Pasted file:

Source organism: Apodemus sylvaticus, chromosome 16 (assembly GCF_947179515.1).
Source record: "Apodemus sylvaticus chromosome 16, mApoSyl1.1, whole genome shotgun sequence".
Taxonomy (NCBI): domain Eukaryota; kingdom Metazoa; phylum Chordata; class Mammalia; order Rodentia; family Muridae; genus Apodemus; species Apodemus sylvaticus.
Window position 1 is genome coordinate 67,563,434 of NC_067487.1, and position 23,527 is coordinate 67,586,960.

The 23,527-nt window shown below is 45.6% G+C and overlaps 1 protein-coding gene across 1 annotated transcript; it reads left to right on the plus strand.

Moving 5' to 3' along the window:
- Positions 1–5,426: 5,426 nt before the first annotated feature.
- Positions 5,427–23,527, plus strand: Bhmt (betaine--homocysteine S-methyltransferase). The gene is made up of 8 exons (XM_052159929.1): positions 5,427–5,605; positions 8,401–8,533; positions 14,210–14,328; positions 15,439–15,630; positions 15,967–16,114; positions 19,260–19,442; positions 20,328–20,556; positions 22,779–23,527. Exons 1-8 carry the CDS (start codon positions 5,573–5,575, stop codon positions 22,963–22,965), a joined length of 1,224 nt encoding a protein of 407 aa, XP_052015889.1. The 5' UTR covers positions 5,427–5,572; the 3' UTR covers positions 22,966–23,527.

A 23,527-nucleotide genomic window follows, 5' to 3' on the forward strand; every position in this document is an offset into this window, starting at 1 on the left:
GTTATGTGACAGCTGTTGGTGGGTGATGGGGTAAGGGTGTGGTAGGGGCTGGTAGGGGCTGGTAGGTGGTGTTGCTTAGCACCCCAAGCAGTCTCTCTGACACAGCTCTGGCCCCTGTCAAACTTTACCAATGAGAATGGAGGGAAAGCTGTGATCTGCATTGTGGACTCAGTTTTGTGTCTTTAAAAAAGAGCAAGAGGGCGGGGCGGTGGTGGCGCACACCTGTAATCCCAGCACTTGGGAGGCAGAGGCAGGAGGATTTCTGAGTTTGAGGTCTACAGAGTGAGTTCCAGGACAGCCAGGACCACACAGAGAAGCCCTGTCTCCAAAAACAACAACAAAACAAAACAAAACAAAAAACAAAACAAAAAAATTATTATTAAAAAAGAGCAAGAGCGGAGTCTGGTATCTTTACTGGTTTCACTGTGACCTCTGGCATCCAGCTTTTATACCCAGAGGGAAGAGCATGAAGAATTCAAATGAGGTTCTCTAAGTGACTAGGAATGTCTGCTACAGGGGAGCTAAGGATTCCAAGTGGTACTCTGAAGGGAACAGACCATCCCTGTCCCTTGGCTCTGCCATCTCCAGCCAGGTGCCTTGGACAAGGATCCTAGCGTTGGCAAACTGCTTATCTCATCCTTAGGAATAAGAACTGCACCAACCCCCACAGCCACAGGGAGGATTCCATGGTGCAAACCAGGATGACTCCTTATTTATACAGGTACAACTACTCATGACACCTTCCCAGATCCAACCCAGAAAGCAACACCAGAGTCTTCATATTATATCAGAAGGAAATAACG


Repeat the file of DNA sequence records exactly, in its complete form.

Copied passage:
Source organism: Apodemus sylvaticus, chromosome 16 (assembly GCF_947179515.1).
Source record: "Apodemus sylvaticus chromosome 16, mApoSyl1.1, whole genome shotgun sequence".
Taxonomy (NCBI): domain Eukaryota; kingdom Metazoa; phylum Chordata; class Mammalia; order Rodentia; family Muridae; genus Apodemus; species Apodemus sylvaticus.
Window position 1 is genome coordinate 67,563,434 of NC_067487.1, and position 23,527 is coordinate 67,586,960.

The 23,527-nt window shown below is 45.6% G+C and overlaps 1 protein-coding gene across 1 annotated transcript; it reads left to right on the plus strand.

Moving 5' to 3' along the window:
- Positions 1–5,426: 5,426 nt before the first annotated feature.
- Positions 5,427–23,527, plus strand: Bhmt (betaine--homocysteine S-methyltransferase). The gene is made up of 8 exons (XM_052159929.1): positions 5,427–5,605; positions 8,401–8,533; positions 14,210–14,328; positions 15,439–15,630; positions 15,967–16,114; positions 19,260–19,442; positions 20,328–20,556; positions 22,779–23,527. Exons 1-8 carry the CDS (start codon positions 5,573–5,575, stop codon positions 22,963–22,965), a joined length of 1,224 nt encoding a protein of 407 aa, XP_052015889.1. The 5' UTR covers positions 5,427–5,572; the 3' UTR covers positions 22,966–23,527.

A 23,527-nucleotide genomic window follows, 5' to 3' on the forward strand; every position in this document is an offset into this window, starting at 1 on the left:
GTTATGTGACAGCTGTTGGTGGGTGATGGGGTAAGGGTGTGGTAGGGGCTGGTAGGGGCTGGTAGGTGGTGTTGCTTAGCACCCCAAGCAGTCTCTCTGACACAGCTCTGGCCCCTGTCAAACTTTACCAATGAGAATGGAGGGAAAGCTGTGATCTGCATTGTGGACTCAGTTTTGTGTCTTTAAAAAAGAGCAAGAGGGCGGGGCGGTGGTGGCGCACACCTGTAATCCCAGCACTTGGGAGGCAGAGGCAGGAGGATTTCTGAGTTTGAGGTCTACAGAGTGAGTTCCAGGACAGCCAGGACCACACAGAGAAGCCCTGTCTCCAAAAACAACAACAAAACAAAACAAAACAAAAAACAAAACAAAAAAATTATTATTAAAAAAGAGCAAGAGCGGAGTCTGGTATCTTTACTGGTTTCACTGTGACCTCTGGCATCCAGCTTTTATACCCAGAGGGAAGAGCATGAAGAATTCAAATGAGGTTCTCTAAGTGACTAGGAATGTCTGCTACAGGGGAGCTAAGGATTCCAAGTGGTACTCTGAAGGGAACAGACCATCCCTGTCCCTTGGCTCTGCCATCTCCAGCCAGGTGCCTTGGACAAGGATCCTAGCGTTGGCAAACTGCTTATCTCATCCTTAGGAATAAGAACTGCACCAACCCCCACAGCCACAGGGAGGATTCCATGGTGCAAACCAGGATGACTCCTTATTTATACAGGTACAACTACTCATGACACCTTCCCAGATCCAACCCAGAAAGCAACACCAGAGTCTTCATATTATATCAGAAGGAAATAACG